The Ordinary Moment

I was diagnosed with bipolar disorder 10+ years ago.  I’ve been in treatment for many years… battling the mood swings and anxiety that happen with unfortunate regularity.  I’ve been checking out Buddhist psychology and the practice of mindfulness– hoping to soften these moods and feel some peace already!

The Ordinary Moment

“Ultimately it is upon your vulnerability that you depend.” 

-Rainer Maria Rilke

To lead from a position of openness is to be undefended. At times such vulnerability can be freeing, because we stop wrestling with our personal anxiety, resentment, and fear and simply expose ourselves fully to our world.

Yet such vulnerability can be terrifying, since we can’t rely on familiar postures, thoughts or emotions for comfort and reassurance. When we practice mindfulness, we are cultivating a deliberate and purposeful vulnerability – a consciousness undefended.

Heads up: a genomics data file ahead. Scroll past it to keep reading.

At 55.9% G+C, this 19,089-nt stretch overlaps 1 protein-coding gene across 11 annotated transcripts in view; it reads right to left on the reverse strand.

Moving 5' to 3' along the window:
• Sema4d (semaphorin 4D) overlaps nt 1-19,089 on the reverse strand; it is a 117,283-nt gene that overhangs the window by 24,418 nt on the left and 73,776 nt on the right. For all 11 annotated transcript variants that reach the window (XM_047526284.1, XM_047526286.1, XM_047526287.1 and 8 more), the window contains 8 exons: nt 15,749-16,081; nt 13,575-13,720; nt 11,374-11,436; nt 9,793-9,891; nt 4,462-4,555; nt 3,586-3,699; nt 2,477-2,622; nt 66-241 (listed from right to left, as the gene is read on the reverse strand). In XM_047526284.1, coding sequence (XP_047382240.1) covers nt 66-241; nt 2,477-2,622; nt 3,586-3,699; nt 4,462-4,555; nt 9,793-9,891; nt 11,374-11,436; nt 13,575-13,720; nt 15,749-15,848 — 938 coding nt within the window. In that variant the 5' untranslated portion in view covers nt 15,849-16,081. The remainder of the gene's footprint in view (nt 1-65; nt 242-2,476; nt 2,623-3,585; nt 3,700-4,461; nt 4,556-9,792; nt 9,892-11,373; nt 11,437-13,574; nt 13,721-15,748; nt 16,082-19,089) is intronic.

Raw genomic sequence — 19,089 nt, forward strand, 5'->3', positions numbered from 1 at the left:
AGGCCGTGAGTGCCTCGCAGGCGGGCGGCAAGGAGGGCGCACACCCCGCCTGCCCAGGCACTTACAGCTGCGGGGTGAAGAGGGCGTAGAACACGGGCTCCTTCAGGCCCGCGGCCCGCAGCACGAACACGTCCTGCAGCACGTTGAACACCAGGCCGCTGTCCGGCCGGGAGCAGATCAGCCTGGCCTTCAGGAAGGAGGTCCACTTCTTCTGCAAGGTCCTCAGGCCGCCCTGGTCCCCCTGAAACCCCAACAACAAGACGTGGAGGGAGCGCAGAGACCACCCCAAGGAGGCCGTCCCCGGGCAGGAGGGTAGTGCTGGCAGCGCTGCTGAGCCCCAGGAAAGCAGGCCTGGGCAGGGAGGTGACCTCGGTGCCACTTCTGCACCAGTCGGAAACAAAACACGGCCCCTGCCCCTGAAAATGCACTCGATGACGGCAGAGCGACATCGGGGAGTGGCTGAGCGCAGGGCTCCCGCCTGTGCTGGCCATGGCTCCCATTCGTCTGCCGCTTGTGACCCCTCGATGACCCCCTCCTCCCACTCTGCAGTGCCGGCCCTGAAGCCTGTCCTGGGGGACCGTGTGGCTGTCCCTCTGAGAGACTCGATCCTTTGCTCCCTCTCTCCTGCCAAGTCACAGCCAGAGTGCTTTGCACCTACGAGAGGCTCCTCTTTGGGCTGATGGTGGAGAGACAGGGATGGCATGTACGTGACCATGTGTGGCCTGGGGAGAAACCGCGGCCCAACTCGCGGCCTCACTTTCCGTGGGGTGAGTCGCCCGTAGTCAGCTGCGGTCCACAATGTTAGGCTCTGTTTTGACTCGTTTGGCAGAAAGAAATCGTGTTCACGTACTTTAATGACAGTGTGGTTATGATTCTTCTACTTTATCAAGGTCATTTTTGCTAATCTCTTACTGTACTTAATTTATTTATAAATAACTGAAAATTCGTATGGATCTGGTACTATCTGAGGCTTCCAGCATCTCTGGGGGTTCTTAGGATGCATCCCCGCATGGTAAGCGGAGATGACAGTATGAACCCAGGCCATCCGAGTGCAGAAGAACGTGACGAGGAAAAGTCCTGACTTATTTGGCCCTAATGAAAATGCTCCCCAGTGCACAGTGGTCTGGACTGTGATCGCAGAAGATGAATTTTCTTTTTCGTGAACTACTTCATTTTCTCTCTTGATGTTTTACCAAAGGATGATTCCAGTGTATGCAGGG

When we are truly mindful, we are patient, honest and non-judgmental.  We have trust in ourselves, and in our intuition.  We do not strive for a purpose.  We are simply being — centered in the present moment — promoting acceptance and expanding awareness.

(The above paraphrased from “Full Catastrophe Living” by Jon Kabat-Zinn & Thich Nhat Hanh)

By being aware and letting go of control of my emotionally messed up experience, I can restructure automatic, ingrained patterns of thought.

In panic mode, there is a frightening disconnect between perception and reality.  Bodily sensations are often misinterpreted or catastrophized. Panic may be created subconsciously before the panic thought occurs – leaving me in a sudden and unexpected episode of intense fear.  Ongoing repetition of this panic experience can lead to the paralyzing fear of the fear itself.

How do I simply notice successive and repetitive thoughts of fear through mindfulness? Detached self-observation without reaction.  I am searching for inner dialogue, awareness of my irrational thoughts. To be present in my life, and honor the ordinary.


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